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Old 05-20-2006, 04:57 PM   #19
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Re: Re: the flight of the Iraqi middle class

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Originally posted by STING2


Do you know what it was like to get out of Iraq from 1979 to 2003? Do you realize the hell the people went through during that time period? People have the opportunity to do things now that they did not prior to Saddam. Lots of people in Eastern Europe picked up their things and left after the Berlin Wall came down in 1989. That wasn't a bad thing, but a natural reaction to new opportunities. Its taken years for Bosnia to get to the point where it is today, and it will take years for Iraq to arrive at a point where there is no significant immigration out of the country. Its not a sign of failure, but what naturally happens in such situations.


do you have percentages on the middle class that left Eastern Europe post-1989? was Eastern Europe a cauldron of violence in 1989? were there tremendous economic incentives for people to return to their countries in 1989? were the cities destroyed and the lives of the average Eastern European plagued by sectarian violence in 1989?

the salient question is whether or not the one-quarter of the middle class has left. that will remain to be seen, but it is farily clear that they are making preparations. when those who would have the most to gain from a stable, democratic Iraq don't have the faith to "stay the course,"what kind of a future can we hope to have?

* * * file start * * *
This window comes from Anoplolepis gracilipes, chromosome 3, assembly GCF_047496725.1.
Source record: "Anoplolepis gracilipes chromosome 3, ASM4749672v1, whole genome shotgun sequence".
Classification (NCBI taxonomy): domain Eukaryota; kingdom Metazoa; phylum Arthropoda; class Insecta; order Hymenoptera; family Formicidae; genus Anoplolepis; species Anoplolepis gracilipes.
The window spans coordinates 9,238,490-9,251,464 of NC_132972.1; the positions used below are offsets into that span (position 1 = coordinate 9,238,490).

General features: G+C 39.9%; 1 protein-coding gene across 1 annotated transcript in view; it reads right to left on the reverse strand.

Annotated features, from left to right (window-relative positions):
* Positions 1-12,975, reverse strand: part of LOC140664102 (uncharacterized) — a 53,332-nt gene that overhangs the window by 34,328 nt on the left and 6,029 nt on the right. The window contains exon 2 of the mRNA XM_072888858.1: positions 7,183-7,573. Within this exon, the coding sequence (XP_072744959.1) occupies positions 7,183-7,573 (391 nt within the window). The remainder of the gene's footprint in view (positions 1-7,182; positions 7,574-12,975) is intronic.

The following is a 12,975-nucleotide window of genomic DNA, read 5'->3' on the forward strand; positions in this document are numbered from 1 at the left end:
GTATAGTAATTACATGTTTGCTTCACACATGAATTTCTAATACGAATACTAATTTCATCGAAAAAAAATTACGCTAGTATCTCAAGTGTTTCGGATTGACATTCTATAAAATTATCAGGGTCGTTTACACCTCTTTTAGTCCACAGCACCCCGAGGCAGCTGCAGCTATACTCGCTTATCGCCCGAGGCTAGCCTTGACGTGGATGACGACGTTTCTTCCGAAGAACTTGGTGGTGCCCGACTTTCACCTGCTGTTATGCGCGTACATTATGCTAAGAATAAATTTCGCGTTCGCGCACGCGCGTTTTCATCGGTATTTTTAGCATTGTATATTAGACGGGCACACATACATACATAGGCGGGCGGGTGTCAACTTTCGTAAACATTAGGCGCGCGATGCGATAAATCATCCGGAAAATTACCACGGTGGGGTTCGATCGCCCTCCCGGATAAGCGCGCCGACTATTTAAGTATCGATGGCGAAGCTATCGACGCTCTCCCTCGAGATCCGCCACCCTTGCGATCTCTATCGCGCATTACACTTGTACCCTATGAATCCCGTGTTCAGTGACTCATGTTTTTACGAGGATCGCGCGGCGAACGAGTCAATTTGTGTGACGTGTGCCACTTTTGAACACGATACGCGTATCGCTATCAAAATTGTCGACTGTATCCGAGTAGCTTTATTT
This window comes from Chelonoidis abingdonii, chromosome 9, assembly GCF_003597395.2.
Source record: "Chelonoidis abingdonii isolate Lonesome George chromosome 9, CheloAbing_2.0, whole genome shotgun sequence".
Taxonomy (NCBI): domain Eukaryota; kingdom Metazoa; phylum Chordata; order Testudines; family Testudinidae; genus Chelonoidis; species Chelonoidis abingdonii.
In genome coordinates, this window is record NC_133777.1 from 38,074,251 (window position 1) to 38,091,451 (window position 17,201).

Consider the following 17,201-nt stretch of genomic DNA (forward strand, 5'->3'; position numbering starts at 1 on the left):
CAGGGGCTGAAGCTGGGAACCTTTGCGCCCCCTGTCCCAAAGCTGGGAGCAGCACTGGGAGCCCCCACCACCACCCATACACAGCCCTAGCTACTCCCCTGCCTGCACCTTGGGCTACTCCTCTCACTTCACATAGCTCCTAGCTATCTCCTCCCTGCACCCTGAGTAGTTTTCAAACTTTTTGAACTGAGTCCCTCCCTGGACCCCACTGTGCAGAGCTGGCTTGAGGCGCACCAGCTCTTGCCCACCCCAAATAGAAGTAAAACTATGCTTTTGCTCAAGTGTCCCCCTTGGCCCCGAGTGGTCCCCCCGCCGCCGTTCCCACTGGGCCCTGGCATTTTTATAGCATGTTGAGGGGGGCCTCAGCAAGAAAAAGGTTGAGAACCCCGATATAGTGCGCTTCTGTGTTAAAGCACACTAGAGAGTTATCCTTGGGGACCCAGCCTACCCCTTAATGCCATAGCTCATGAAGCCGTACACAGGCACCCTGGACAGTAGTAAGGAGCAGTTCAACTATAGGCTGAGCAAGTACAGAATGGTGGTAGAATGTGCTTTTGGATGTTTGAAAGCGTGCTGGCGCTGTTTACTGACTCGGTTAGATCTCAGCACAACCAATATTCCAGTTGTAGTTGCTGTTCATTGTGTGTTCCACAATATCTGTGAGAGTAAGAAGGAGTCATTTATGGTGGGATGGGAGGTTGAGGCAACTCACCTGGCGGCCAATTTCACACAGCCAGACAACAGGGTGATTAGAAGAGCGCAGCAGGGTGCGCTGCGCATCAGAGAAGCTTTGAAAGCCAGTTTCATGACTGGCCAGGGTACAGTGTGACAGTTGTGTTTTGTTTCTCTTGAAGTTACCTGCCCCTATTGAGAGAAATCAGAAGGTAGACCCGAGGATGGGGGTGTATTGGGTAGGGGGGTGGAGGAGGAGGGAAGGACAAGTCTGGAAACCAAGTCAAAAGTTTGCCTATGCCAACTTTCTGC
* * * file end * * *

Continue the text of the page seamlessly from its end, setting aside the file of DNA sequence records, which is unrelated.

i think verte makes vaild points.
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Old 05-20-2006, 05:38 PM   #20
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Re: Re: Re: the flight of the Iraqi middle class

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Originally posted by Irvine511




do you have percentages on the middle class that left Eastern Europe post-1989? was Eastern Europe a cauldron of violence in 1989? were there tremendous economic incentives for people to return to their countries in 1989? were the cities destroyed and the lives of the average Eastern European plagued by sectarian violence in 1989?